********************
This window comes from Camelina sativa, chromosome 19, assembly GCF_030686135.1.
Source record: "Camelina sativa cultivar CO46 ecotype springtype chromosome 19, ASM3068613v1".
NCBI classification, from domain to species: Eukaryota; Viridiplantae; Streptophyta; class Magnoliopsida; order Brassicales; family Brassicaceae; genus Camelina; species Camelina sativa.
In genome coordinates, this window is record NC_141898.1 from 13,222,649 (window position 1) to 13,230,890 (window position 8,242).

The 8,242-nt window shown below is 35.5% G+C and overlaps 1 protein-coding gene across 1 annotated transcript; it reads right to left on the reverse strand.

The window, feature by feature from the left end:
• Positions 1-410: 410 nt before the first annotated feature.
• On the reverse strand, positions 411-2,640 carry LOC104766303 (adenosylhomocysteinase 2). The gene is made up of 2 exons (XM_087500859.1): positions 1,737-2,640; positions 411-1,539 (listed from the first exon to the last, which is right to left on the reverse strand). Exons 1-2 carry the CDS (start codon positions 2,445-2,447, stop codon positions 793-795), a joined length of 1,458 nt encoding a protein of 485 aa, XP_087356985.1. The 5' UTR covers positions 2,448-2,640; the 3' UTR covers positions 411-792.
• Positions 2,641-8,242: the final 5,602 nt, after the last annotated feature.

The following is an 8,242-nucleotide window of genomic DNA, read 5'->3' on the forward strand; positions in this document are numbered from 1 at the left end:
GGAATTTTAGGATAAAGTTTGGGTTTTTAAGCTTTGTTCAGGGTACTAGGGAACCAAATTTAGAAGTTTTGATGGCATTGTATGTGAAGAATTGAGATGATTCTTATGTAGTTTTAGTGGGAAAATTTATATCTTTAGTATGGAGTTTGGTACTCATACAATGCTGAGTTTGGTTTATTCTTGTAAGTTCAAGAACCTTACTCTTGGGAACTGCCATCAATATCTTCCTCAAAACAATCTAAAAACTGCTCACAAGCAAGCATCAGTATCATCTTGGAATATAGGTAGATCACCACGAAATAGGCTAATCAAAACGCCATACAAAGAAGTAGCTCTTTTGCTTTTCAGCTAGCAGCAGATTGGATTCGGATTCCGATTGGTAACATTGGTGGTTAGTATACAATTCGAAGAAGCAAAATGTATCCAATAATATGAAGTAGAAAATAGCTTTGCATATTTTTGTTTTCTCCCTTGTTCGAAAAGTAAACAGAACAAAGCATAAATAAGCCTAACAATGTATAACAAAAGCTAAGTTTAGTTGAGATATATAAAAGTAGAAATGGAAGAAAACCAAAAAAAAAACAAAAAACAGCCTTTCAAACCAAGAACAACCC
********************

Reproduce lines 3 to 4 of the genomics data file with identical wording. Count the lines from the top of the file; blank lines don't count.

NCBI classification, from domain to species: Eukaryota; Viridiplantae; Streptophyta; class Magnoliopsida; order Brassicales; family Brassicaceae; genus Camelina; species Camelina sativa.
In genome coordinates, this window is record NC_141898.1 from 13,222,649 (window position 1) to 13,230,890 (window position 8,242).